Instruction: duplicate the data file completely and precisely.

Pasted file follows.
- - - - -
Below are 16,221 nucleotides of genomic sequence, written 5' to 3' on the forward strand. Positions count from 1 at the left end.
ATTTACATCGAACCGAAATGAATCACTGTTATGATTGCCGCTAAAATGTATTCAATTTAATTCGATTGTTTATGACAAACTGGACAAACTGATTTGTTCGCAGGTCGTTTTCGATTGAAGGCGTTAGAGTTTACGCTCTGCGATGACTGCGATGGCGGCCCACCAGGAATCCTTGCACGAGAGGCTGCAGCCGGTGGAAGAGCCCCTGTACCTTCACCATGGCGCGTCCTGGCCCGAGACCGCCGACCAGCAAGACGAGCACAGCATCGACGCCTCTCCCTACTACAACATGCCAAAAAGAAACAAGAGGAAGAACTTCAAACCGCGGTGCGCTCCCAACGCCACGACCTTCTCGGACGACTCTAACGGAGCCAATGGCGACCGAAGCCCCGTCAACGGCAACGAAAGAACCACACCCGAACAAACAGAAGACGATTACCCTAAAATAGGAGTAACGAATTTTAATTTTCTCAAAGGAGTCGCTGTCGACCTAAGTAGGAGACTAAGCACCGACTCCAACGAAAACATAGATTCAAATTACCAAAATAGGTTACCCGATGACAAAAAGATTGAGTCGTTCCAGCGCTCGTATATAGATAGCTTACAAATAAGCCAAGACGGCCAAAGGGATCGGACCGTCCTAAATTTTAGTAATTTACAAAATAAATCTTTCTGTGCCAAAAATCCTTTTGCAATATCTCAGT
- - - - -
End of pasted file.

Below are 16,221 nucleotides of genomic sequence, written 5' to 3' on the forward strand. Positions count from 1 at the left end.
ATTTACATCGAACCGAAATGAATCACTGTTATGATTGCCGCTAAAATGTATTCAATTTAATTCGATTGTTTATGACAAACTGGACAAACTGATTTGTTCGCAGGTCGTTTTCGATTGAAGGCGTTAGAGTTTACGCTCTGCGATGACTGCGATGGCGGCCCACCAGGAATCCTTGCACGAGAGGCTGCAGCCGGTGGAAGAGCCCCTGTACCTTCACCATGGCGCGTCCTGGCCCGAGACCGCCGACCAGCAAGACGAGCACAGCATCGACGCCTCTCCCTACTACAACATGCCAAAAAGAAACAAGAGGAAGAACTTCAAACCGCGGTGCGCTCCCAACGCCACGACCTTCTCGGACGACTCTAACGGAGCCAATGGCGACCGAAGCCCCGTCAACGGCAACGAAAGAACCACACCCGAACAAACAGAAGACGATTACCCTAAAATAGGAGTAACGAATTTTAATTTTCTCAAAGGAGTCGCTGTCGACCTAAGTAGGAGACTAAGCACCGACTCCAACGAAAACATAGATTCAAATTACCAAAATAGGTTACCCGATGACAAAAAGATTGAGTCGTTCCAGCGCTCGTATATAGATAGCTTACAAATAAGCCAAGACGGCCAAAGGGATCGGACCGTCCTAAATTTTAGTAATTTACAAAATAAATCTTTCTGTGCCAAAAATCCTTTTGCAATATCTCAGT